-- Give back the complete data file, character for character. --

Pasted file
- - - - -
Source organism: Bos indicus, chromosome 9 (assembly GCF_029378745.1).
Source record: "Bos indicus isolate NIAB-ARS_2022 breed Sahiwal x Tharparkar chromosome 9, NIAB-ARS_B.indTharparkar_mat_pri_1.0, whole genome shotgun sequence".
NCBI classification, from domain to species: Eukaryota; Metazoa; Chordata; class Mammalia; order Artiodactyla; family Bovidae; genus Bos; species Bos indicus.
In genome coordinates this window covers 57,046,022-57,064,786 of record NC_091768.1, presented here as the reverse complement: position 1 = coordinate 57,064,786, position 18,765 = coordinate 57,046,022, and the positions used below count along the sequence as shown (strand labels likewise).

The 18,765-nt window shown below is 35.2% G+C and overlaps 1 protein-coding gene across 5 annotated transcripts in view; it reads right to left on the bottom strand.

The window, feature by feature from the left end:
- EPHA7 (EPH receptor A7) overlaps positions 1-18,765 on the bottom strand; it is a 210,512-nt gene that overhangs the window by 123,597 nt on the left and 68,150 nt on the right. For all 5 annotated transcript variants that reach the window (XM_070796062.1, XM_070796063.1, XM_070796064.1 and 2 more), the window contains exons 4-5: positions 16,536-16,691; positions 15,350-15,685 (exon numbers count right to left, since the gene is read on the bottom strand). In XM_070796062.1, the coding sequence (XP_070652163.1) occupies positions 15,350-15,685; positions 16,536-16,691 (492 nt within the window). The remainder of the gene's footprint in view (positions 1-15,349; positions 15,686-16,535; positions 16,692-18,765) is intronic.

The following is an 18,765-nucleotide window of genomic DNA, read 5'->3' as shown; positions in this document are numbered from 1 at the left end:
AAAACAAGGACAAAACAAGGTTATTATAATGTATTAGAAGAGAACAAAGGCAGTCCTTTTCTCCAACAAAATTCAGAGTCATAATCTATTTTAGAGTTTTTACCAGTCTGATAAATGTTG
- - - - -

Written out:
Source organism: Bos indicus, chromosome 9 (assembly GCF_029378745.1).
Source record: "Bos indicus isolate NIAB-ARS_2022 breed Sahiwal x Tharparkar chromosome 9, NIAB-ARS_B.indTharparkar_mat_pri_1.0, whole genome shotgun sequence".
NCBI classification, from domain to species: Eukaryota; Metazoa; Chordata; class Mammalia; order Artiodactyla; family Bovidae; genus Bos; species Bos indicus.
In genome coordinates this window covers 57,046,022-57,064,786 of record NC_091768.1, presented here as the reverse complement: position 1 = coordinate 57,064,786, position 18,765 = coordinate 57,046,022, and the positions used below count along the sequence as shown (strand labels likewise).

The 18,765-nt window shown below is 35.2% G+C and overlaps 1 protein-coding gene across 5 annotated transcripts in view; it reads right to left on the bottom strand.

The window, feature by feature from the left end:
- EPHA7 (EPH receptor A7) overlaps positions 1-18,765 on the bottom strand; it is a 210,512-nt gene that overhangs the window by 123,597 nt on the left and 68,150 nt on the right. For all 5 annotated transcript variants that reach the window (XM_070796062.1, XM_070796063.1, XM_070796064.1 and 2 more), the window contains exons 4-5: positions 16,536-16,691; positions 15,350-15,685 (exon numbers count right to left, since the gene is read on the bottom strand). In XM_070796062.1, the coding sequence (XP_070652163.1) occupies positions 15,350-15,685; positions 16,536-16,691 (492 nt within the window). The remainder of the gene's footprint in view (positions 1-15,349; positions 15,686-16,535; positions 16,692-18,765) is intronic.

The following is an 18,765-nucleotide window of genomic DNA, read 5'->3' as shown; positions in this document are numbered from 1 at the left end:
AAAACAAGGACAAAACAAGGTTATTATAATGTATTAGAAGAGAACAAAGGCAGTCCTTTTCTCCAACAAAATTCAGAGTCATAATCTATTTTAGAGTTTTTACCAGTCTGATAAATGTTG